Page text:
Degenerative Disk Disease: What is it, and What are Your Options?
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Degenerative Disk Disease: What is it, and What are Your Options?

By Dr. Alok Sharan
Sep. 10, 2022

You get degenerative disk disease when your spine’s disks change naturally and cause pain. A spinal disk is like a shock absorber between your vertebrae, and this keeps your back flexible so you can bend and twist.

It’s normal for them to show signs of wear and tear as you get older. They start breaking down and don’t work as well.

While everybody’s disks break down over time, not everyone feels pain. You might have degenerative disk disease if your spinal disks are wearing out and you’re part of the pain crowd. For some patients, the pain ultimately ends by getting a non-traumatic discectomy.

Why Does it Happen?

There’s a soft core inside your spinal disks and a tough wall on the outside. Degenerative disk disease can be caused by the following changes:

  • Your disks drying out. Water makes up most of the disk area in your spine when you’re born, but they get thinner and lose water as you age. Shocks can’t be absorbed as well by flat disks. As a result of water loss, your vertebrae have less padding between them. Additionally, your spine may suffer from other problems as a result.
  • Your disks are cracked. Minor injuries and everyday movement can cause tiny tears in the outer wall containing the nerves. Whenever there’s a tear close enough to a nerve, it can be painful. It’s possible for a disk’s soft core to push through a cracked wall. A slipped or herniated disk can bulge or slip out of place, with nearby nerves being impacted.

How Do I Know if I Have It?

Back and neck pain will probably be sharp or constant, and there’s no one-size-fits-all scenario when it comes to symptoms. Those symptoms may include pain that:

  • Is worse when you bend, lift, or twist.
  • Goes away when you change positions or lie down.
  • Is here and gone (volatile). It can last a few days or a few months, and it can be nagging or severe.
  • Is worse off when you’re sitting, or better off when you’re moving.
  • Feels like numbness and tingling in your arms or legs. Leg muscles can also get weak from it, and nerves near your spine may be affected by damaged disks and feel the effect.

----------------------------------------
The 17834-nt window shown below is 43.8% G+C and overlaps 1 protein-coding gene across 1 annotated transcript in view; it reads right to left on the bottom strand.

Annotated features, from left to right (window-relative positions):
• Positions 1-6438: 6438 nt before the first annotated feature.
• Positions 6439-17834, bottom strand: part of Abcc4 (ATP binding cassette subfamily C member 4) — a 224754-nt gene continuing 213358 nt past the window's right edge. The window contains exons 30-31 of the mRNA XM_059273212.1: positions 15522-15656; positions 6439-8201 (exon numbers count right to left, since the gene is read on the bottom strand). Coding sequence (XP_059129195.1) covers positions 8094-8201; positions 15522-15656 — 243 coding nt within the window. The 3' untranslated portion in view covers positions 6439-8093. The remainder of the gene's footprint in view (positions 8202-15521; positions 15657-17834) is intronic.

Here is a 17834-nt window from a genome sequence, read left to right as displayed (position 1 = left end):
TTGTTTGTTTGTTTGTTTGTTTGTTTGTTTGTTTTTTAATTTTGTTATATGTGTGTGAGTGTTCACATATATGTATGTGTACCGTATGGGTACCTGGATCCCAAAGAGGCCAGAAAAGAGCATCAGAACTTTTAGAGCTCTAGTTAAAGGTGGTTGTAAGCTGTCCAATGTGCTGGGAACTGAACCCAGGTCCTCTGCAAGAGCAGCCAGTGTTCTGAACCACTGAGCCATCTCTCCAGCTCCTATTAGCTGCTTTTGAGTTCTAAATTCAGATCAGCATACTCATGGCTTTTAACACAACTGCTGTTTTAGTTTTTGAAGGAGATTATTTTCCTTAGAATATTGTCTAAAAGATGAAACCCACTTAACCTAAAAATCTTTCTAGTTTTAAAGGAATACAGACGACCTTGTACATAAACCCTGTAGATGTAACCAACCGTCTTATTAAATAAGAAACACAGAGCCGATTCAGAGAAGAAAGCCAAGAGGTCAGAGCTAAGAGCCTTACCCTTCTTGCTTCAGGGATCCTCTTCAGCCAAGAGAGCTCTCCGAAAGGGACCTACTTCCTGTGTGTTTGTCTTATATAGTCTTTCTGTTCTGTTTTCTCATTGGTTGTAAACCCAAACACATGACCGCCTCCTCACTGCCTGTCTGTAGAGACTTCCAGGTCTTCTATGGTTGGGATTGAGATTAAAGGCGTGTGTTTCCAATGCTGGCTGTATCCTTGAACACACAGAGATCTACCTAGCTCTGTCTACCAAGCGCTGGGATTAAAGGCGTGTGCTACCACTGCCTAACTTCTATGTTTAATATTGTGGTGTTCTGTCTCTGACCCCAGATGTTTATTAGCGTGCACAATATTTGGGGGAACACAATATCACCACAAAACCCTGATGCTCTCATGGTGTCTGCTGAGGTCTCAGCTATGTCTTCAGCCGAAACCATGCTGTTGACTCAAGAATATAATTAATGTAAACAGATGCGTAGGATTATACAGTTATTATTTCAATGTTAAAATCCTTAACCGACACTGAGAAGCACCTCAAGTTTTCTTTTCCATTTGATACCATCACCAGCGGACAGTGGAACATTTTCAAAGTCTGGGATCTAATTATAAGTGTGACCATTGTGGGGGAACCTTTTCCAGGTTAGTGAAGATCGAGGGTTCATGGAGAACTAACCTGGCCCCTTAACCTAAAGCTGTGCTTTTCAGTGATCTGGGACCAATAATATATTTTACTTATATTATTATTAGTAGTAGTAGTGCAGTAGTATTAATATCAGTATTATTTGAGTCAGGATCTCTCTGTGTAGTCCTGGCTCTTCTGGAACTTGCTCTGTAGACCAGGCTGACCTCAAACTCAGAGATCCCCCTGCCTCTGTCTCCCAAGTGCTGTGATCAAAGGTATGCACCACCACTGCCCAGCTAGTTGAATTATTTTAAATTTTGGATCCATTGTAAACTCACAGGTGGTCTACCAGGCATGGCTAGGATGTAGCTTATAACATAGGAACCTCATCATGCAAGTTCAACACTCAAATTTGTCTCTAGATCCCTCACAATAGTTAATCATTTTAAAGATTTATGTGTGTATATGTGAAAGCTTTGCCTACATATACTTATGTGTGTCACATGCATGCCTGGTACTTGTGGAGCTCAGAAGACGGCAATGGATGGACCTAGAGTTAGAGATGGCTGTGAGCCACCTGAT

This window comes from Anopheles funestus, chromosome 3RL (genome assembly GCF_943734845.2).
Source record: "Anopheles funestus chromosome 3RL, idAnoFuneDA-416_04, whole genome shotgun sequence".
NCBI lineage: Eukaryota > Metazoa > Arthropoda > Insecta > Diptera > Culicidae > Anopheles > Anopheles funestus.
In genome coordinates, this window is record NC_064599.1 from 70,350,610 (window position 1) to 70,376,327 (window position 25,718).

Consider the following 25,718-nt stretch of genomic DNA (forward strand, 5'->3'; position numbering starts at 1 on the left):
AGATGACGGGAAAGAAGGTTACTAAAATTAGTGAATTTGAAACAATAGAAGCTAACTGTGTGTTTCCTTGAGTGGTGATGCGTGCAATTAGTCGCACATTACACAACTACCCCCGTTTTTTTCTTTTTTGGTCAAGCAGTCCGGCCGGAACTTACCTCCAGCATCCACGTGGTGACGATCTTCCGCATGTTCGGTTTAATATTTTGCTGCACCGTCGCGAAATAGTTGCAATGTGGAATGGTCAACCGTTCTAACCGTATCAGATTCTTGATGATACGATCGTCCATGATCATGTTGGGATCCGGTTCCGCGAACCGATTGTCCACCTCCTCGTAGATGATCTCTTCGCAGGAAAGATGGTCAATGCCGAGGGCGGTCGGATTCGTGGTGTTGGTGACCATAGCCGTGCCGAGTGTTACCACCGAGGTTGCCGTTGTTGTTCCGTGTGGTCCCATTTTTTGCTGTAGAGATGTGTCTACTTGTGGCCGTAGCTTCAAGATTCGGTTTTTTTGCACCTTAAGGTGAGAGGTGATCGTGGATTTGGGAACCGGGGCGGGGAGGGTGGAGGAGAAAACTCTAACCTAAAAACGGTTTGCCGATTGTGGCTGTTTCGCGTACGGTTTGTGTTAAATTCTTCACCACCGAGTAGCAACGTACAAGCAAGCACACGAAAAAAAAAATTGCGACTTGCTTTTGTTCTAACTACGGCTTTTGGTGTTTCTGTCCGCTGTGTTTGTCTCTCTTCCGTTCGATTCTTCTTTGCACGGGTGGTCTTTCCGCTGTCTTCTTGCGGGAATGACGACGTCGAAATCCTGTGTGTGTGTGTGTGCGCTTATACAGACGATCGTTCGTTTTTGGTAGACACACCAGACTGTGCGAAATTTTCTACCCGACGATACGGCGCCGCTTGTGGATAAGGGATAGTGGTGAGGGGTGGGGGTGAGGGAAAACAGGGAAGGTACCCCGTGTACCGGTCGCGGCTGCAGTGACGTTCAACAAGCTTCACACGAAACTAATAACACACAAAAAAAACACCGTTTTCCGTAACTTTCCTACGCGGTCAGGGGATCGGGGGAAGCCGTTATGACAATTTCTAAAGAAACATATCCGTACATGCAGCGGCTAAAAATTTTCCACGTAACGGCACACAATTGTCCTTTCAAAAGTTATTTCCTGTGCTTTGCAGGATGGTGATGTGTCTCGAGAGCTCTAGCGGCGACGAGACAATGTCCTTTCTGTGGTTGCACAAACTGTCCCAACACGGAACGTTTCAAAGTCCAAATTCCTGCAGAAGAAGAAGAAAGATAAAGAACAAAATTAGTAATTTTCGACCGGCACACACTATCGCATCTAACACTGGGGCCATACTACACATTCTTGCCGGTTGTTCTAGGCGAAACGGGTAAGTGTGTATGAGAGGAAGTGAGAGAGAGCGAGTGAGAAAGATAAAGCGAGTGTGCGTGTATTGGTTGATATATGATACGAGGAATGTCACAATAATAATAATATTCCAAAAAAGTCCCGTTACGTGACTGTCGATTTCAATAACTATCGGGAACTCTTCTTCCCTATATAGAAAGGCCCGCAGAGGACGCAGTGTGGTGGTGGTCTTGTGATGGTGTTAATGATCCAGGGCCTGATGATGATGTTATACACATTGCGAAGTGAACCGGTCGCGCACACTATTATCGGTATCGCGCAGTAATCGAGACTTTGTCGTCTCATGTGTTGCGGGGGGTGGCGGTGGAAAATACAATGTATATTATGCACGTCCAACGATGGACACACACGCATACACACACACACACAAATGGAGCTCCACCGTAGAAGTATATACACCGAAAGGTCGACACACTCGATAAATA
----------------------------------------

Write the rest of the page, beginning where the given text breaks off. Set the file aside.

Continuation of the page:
• Is located in your back, buttocks, or thighs.

How is it Diagnosed?

You’ll discuss your medical history and symptoms when you visit a spinal doctor. You might get asked:

  • When it started hurting; and what hurts on your spine — and where.
  • Whether you’re experiencing neck or back pain, as well as requested to walk or bend to see what exactly hurts.
  • If you have bone or nerve damage near your spine. Your doctor might even order X-rays or a medical imaging technique (MRI).
  • Whether the pain is spreading to other parts of your body.
  • Whether you’ve been injured in the past.
  • If you are prone to similar problems or have a family history of them.

Disk Degeneration Symptoms are Caused by Arthritis

As you get older, your joints tend to wear out. Besides knees and hips, the spine also wears out joints. A lot of lifting, having a family history of spine problems, or having an injury to the spine can cause the joints in the spine to wear out — all combined.

With arthritis, the cartilage in the spine joints gets worn out, causing wear and tear. No matter what the cause, it’s well known that arthritis of the spine often gets worse with age. As you get older, the jelly part of the disc begins to dry up — and for some individuals, it may happen faster. By doing this, the bones on either side of the disc can get closer together, and this puts added stress on the bones as they get closer. Too much stress can also impact your joints around the bones.